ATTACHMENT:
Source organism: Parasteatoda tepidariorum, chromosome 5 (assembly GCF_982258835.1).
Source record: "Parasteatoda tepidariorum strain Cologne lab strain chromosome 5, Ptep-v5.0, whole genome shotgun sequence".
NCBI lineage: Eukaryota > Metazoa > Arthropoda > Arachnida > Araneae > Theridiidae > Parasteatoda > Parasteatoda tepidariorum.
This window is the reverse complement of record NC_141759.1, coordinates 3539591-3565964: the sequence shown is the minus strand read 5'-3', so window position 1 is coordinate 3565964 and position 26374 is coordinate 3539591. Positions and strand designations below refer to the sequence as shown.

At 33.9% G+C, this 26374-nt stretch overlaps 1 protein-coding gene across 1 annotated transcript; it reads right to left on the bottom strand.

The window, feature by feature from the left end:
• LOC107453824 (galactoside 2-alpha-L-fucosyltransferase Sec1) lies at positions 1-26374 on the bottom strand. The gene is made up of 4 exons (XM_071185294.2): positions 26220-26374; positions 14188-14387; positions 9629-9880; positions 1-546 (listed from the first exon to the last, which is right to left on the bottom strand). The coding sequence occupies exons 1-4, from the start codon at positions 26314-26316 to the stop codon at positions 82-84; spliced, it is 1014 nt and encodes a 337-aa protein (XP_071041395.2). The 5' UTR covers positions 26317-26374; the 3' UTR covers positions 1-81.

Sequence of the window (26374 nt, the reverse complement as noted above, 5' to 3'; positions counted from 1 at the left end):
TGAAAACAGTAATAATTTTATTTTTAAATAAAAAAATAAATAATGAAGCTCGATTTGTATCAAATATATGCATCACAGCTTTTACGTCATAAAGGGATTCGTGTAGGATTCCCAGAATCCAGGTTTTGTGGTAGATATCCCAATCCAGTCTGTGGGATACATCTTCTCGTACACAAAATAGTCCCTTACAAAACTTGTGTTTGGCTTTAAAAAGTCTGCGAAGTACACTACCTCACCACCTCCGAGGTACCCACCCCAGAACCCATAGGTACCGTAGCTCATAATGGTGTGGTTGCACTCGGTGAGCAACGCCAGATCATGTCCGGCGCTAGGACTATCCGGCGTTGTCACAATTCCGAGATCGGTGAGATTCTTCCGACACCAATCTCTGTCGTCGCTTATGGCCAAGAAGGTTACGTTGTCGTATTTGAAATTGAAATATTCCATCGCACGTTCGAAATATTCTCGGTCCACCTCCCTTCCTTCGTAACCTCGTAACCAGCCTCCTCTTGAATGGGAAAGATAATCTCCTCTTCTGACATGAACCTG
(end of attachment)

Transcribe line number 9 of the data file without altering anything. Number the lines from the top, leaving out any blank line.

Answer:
TGAAAACAGTAATAATTTTATTTTTAAATAAAAAAATAAATAATGAAGCTCGATTTGTATCAAATATATGCATCACAGCTTTTACGTCATAAAGGGATTCGTGTAGGATTCCCAGAATCCAGGTTTTGTGGTAGATATCCCAATCCAGTCTGTGGGATACATCTTCTCGTACACAAAATAGTCCCTTACAAAACTTGTGTTTGGCTTTAAAAAGTCTGCGAAGTACACTACCTCACCACCTCCGAGGTACCCACCCCAGAACCCATAGGTACCGTAGCTCATAATGGTGTGGTTGCACTCGGTGAGCAACGCCAGATCATGTCCGGCGCTAGGACTATCCGGCGTTGTCACAATTCCGAGATCGGTGAGATTCTTCCGACACCAATCTCTGTCGTCGCTTATGGCCAAGAAGGTTACGTTGTCGTATTTGAAATTGAAATATTCCATCGCACGTTCGAAATATTCTCGGTCCACCTCCCTTCCTTCGTAACCTCGTAACCAGCCTCCTCTTGAATGGGAAAGATAATCTCCTCTTCTGACATGAACCTG